Story: Marta Chernova and Masha Cheriakova (text based on a Belarusian folk tale)
Illustrations: Marta Chernova
Layout: Vadzim Kaspiarovich
Hardcover: 32 pages
Publisher: Popurri, Minsk (first edition, June 1, 2017)
Language: Belarusian and English (side-by-side)
Dimensions: 211 x 248 x 10 mm (8.3 x 9.8 x 0.4 inches)
Printed in Kharkiv, Ukraine. Uncoated offset paper, 250g/m2, 2500 books printed.
Meet Marylka and her horsey, the two main characters of the picture book entitled “Brave Girl”. In this tale, a little girl goes on a big adventure to prove her bravery, ending up showing everyone how courageous she really is.
As part of the Heta Belarus Dzietka project, whose mission is to promote the Belarusian identity, we set out to bring to the Belarusian children an old folk tale, springing right from their roots. We really wanted our children to hear this story read to them before bedtime, just like to many children before them many years ago. In order for people to remember their roots, the tradition must live. We went through many many old Belarusian folk tales, picked out this one (originally entitled “Not strength, but courage!”) and updated the language ever so slightly, to fit the modern times. We then translated the story from Belarusian into English, and published the book in TWO languages, side by side.
It is also no accident that our choice fell on this particular story: it is a traditional tale with a strong positive message, expressing that even a little girl can be brave and do anything she puts her mind to!
There once lived a little village girl called Marylka. Every day, her so called “friends” would bully her because of her small size. But she wasn’t having it: she knew she was worth something! She was strong and she was brave!One day, her friends dared her to go to the cemetery, all by herself, to prove her bravery. Marylka accepted the challenge.To make sure her friends knew she really was in the cemetery (and to be less scared), Marylka began to sing loudly. By coincidence, a group of robbers with stolen loot was passing by the cemetery that very same night. They heard Marylka’s shrill voice and thought it was a ghost! Scared, they ran away, leaving their loot behind.Marylka found the loot and returned it to the owner, receiving the most beautiful pony as a reward.But the robbers found out that it was her. They attempted to lure Marylka into their lair.She went ahead to check it out,But since we was smart – she didn’t go in!Instead, she ran back to her village and told everyone where the robbers were hiding, thereby saving the entire village!
Creating the visuals
Search for the image of Marylka and general book style. We tried different mediums and styles to see what will work the best.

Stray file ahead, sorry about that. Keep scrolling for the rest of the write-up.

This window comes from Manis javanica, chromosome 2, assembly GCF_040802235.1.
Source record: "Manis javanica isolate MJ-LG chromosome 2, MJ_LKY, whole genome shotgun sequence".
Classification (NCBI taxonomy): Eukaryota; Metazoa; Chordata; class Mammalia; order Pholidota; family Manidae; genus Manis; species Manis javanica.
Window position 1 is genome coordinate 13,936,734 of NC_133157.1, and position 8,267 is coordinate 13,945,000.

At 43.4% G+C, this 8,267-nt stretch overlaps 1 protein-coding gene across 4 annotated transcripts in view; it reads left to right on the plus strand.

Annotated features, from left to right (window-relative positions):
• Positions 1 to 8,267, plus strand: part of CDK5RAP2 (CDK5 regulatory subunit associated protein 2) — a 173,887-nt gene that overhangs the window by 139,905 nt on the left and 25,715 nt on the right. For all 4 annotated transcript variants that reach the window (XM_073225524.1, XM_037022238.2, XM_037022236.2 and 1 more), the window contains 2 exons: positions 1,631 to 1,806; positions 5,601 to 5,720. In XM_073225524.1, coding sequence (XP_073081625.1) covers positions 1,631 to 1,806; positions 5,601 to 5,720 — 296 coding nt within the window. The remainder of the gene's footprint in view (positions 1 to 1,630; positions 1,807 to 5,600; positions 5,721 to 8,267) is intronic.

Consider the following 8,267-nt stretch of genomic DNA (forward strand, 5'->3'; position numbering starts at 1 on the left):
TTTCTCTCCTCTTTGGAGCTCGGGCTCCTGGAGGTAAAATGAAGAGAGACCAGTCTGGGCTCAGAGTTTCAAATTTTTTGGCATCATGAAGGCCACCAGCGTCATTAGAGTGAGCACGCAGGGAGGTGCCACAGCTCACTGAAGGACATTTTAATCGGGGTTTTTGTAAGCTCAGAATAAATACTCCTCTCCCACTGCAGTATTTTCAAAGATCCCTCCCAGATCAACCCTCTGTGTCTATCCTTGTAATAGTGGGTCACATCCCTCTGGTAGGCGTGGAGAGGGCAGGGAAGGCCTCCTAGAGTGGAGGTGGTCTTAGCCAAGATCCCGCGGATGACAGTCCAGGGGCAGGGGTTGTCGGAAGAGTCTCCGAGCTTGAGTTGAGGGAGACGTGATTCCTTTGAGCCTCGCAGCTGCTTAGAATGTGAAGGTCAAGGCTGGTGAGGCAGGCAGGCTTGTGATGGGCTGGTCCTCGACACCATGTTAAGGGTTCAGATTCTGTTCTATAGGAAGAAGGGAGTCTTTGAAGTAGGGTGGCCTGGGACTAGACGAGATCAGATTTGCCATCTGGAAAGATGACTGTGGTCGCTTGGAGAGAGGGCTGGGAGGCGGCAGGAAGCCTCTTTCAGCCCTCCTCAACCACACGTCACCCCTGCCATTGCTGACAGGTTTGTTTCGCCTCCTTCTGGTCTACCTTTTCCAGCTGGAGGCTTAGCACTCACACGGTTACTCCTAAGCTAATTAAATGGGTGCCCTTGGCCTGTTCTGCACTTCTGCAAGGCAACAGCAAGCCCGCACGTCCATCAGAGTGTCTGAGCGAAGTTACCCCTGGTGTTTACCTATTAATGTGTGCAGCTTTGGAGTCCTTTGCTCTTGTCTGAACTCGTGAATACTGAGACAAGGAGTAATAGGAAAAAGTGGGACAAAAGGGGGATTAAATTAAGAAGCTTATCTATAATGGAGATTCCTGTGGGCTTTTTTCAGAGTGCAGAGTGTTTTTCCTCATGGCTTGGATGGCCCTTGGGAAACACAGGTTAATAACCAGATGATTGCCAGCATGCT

Marylia is a young girl. She is very energetic, smart, and she is ready to help anyone in need. She is a very small in size, but is fierce and fearless.
Keeping this in mind, we tried to approach Marylka’s appearance very thoughtfully. Since this story was inspired by a Belarusian folk tale, we really wanted to incorporate elements of a Belarusian national costume into her wardrobe, hence the simple dress with a country style shirt. We also make her head rather large in proportion to her body to further demonstrate her small size. We also aimed at making the horsey really cute.
In the story, in return for her bravery, Marylka gets the most beautiful little pony, who in turn also becomes a main character. We took some time to find the pony’s image: at first we wanted to make the pony really big in order to use that as contrast to Marylka’s size, but then we decided to make her more proportional to Marylka so they can seem “on the same level”, showing their strong bond.
We used Belarus-inspired scenery for our background landscapes. Belarus is knows for it’s vast fields, dense forests and big skies.
The villains are pretty scary, but Marylka is smart enough to know she shouldn’t trust them.
Below is a the very first rough draft of the picture book, with the red lines representing text in Belarusian, and the blue – in English. This was composed very quickly to figure out the placement of all elements. Some pictures had later been changed.
A fairly muted (compared to many other contemporary children’s books) color palette was chosen for the book to convey a more sophisticated look. We strongly believe that children could and should be exposed to more complex color combinations from an early age, thus refining their taste and teaching them about balance and beauty in nature.
A cardboard texture was used for backgrounds to give the book a more “crafty” feel, thus referring to the importance of simple things, crafting quality objects with your hands, and using sustainable materials. A thick offset (non-glossy) paper choice strengthens the message.
All drawings were first drawn in pencil on paper, then scanned in and colored using digital techniques. Colors only from this palette were used.
This book was made possible by the many people who supported us during our 2016 crowdfunding campaign. Huge thanks to all who pitched in!